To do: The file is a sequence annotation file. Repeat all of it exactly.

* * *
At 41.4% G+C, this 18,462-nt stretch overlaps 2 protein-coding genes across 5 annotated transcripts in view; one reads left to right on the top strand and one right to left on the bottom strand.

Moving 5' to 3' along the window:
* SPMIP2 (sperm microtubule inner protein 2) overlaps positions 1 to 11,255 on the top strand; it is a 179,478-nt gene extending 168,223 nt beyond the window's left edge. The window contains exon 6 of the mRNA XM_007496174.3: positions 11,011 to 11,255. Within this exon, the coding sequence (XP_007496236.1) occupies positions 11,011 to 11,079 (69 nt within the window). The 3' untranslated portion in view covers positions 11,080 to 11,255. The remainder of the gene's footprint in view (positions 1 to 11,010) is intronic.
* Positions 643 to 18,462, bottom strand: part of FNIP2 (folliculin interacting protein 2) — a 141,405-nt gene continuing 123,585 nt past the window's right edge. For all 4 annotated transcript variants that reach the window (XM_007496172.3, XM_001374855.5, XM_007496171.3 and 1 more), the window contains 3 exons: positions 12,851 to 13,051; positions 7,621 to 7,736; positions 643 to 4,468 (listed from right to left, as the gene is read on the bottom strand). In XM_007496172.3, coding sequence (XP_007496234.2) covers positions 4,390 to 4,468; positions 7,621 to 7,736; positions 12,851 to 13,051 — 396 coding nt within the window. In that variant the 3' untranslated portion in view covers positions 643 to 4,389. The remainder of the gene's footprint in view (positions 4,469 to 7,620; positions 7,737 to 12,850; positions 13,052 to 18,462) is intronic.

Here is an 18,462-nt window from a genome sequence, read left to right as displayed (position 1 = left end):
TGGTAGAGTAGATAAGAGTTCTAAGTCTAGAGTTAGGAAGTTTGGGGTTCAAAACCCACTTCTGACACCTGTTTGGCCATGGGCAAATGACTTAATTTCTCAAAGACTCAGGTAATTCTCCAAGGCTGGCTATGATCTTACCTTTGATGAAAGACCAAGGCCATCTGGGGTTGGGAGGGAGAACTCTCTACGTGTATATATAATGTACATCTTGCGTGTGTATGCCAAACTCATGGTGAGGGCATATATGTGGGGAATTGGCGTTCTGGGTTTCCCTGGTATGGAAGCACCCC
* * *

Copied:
At 41.4% G+C, this 18,462-nt stretch overlaps 2 protein-coding genes across 5 annotated transcripts in view; one reads left to right on the top strand and one right to left on the bottom strand.

Moving 5' to 3' along the window:
* SPMIP2 (sperm microtubule inner protein 2) overlaps positions 1 to 11,255 on the top strand; it is a 179,478-nt gene extending 168,223 nt beyond the window's left edge. The window contains exon 6 of the mRNA XM_007496174.3: positions 11,011 to 11,255. Within this exon, the coding sequence (XP_007496236.1) occupies positions 11,011 to 11,079 (69 nt within the window). The 3' untranslated portion in view covers positions 11,080 to 11,255. The remainder of the gene's footprint in view (positions 1 to 11,010) is intronic.
* Positions 643 to 18,462, bottom strand: part of FNIP2 (folliculin interacting protein 2) — a 141,405-nt gene continuing 123,585 nt past the window's right edge. For all 4 annotated transcript variants that reach the window (XM_007496172.3, XM_001374855.5, XM_007496171.3 and 1 more), the window contains 3 exons: positions 12,851 to 13,051; positions 7,621 to 7,736; positions 643 to 4,468 (listed from right to left, as the gene is read on the bottom strand). In XM_007496172.3, coding sequence (XP_007496234.2) covers positions 4,390 to 4,468; positions 7,621 to 7,736; positions 12,851 to 13,051 — 396 coding nt within the window. In that variant the 3' untranslated portion in view covers positions 643 to 4,389. The remainder of the gene's footprint in view (positions 4,469 to 7,620; positions 7,737 to 12,850; positions 13,052 to 18,462) is intronic.

Here is an 18,462-nt window from a genome sequence, read left to right as displayed (position 1 = left end):
TGGTAGAGTAGATAAGAGTTCTAAGTCTAGAGTTAGGAAGTTTGGGGTTCAAAACCCACTTCTGACACCTGTTTGGCCATGGGCAAATGACTTAATTTCTCAAAGACTCAGGTAATTCTCCAAGGCTGGCTATGATCTTACCTTTGATGAAAGACCAAGGCCATCTGGGGTTGGGAGGGAGAACTCTCTACGTGTATATATAATGTACATCTTGCGTGTGTATGCCAAACTCATGGTGAGGGCATATATGTGGGGAATTGGCGTTCTGGGTTTCCCTGGTATGGAAGCACCCC